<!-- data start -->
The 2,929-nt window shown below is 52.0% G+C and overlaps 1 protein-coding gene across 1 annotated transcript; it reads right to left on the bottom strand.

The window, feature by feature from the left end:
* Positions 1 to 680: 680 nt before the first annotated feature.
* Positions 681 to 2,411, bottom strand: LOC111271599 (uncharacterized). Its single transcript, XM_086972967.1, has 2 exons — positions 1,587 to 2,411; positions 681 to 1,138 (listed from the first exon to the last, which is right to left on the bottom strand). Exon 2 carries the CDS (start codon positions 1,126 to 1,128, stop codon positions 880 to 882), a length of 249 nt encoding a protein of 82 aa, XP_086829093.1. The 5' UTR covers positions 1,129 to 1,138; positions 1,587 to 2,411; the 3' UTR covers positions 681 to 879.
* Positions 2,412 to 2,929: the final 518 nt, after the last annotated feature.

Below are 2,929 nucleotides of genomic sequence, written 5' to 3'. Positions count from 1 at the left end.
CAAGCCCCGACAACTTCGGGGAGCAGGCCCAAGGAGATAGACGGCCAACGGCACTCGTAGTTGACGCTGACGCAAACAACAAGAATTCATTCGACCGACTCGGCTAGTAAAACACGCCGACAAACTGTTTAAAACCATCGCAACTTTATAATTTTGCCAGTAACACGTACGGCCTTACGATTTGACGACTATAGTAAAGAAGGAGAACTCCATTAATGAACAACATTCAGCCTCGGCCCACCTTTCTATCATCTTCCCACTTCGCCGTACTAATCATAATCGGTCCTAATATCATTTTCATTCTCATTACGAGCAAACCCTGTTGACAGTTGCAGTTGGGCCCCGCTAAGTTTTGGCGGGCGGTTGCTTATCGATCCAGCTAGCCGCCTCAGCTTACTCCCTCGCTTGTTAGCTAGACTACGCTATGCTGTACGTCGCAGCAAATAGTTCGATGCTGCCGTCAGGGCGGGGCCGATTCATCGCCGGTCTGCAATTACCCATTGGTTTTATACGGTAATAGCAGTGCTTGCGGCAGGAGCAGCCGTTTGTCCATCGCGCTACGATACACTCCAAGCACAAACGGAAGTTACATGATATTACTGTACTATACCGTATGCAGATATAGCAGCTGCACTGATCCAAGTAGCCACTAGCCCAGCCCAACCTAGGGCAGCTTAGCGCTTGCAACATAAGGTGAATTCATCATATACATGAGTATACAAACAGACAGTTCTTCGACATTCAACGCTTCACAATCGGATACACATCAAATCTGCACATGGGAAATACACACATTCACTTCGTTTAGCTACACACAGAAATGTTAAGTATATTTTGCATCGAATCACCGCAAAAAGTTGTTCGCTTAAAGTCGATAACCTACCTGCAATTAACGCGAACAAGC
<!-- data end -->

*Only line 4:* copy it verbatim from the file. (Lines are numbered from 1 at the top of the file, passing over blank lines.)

* Positions 681 to 2,411, bottom strand: LOC111271599 (uncharacterized). Its single transcript, XM_086972967.1, has 2 exons — positions 1,587 to 2,411; positions 681 to 1,138 (listed from the first exon to the last, which is right to left on the bottom strand). Exon 2 carries the CDS (start codon positions 1,126 to 1,128, stop codon positions 880 to 882), a length of 249 nt encoding a protein of 82 aa, XP_086829093.1. The 5' UTR covers positions 1,129 to 1,138; positions 1,587 to 2,411; the 3' UTR covers positions 681 to 879.